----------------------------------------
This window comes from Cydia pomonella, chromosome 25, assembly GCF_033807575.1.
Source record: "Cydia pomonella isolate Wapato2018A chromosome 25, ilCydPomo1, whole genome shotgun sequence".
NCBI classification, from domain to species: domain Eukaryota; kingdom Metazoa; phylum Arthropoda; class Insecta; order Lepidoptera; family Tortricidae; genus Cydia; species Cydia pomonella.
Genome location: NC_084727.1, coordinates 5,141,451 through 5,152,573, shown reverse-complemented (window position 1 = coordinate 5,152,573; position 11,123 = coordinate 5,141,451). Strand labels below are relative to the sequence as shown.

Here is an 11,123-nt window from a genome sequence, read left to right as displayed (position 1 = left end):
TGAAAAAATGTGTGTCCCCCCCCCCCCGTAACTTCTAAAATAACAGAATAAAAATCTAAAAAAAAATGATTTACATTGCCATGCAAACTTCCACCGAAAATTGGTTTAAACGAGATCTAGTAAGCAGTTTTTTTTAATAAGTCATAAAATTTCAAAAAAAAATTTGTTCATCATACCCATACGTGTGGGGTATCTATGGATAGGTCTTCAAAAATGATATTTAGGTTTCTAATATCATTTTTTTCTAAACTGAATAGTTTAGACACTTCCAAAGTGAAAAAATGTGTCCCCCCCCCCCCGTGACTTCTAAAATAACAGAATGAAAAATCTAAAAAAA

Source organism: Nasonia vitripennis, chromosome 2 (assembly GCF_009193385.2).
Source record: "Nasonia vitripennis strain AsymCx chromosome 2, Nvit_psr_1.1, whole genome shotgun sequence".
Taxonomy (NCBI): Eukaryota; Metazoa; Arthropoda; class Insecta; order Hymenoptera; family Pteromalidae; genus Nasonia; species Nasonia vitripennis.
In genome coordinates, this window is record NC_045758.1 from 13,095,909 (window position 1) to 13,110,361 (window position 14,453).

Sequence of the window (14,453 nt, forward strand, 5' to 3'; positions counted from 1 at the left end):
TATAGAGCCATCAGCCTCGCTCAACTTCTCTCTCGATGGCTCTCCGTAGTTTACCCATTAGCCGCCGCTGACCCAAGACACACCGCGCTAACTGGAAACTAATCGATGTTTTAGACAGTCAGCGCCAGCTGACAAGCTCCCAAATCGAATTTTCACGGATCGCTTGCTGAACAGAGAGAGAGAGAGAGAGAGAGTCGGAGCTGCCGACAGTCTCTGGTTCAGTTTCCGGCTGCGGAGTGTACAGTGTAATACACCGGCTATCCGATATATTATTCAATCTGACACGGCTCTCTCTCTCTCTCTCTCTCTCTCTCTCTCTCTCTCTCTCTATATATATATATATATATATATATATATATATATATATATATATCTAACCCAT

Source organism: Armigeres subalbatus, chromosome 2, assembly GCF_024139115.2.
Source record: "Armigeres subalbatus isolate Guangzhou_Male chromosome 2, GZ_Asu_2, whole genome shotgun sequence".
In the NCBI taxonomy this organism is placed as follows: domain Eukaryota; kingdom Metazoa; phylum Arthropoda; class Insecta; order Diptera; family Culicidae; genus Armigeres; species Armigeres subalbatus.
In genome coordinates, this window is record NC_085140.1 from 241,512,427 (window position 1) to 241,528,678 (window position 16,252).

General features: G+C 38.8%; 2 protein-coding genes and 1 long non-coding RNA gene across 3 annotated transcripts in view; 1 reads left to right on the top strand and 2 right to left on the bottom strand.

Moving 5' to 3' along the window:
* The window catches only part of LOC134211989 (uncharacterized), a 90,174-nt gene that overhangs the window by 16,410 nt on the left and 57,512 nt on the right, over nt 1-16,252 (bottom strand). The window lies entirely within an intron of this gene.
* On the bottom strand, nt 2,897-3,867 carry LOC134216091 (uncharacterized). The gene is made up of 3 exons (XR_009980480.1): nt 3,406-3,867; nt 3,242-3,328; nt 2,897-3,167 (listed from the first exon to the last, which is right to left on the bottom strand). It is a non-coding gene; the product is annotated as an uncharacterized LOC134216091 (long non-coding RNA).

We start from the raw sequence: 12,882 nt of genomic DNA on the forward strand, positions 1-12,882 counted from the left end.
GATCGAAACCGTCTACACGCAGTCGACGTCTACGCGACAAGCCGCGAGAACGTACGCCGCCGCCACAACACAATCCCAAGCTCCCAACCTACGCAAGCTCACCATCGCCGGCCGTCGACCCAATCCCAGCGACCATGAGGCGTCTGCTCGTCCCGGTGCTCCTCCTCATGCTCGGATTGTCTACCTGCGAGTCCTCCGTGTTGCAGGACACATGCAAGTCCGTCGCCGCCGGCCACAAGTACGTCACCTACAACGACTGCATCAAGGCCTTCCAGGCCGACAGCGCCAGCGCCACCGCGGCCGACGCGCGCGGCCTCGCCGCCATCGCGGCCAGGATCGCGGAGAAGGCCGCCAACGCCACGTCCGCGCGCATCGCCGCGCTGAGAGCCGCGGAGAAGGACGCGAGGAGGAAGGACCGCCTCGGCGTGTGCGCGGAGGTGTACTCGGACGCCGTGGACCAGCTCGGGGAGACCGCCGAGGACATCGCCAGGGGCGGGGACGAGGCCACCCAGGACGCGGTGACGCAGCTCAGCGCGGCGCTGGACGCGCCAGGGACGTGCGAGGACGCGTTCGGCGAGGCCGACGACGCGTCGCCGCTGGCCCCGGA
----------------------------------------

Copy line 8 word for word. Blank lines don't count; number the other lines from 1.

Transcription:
Source record: "Nasonia vitripennis strain AsymCx chromosome 2, Nvit_psr_1.1, whole genome shotgun sequence".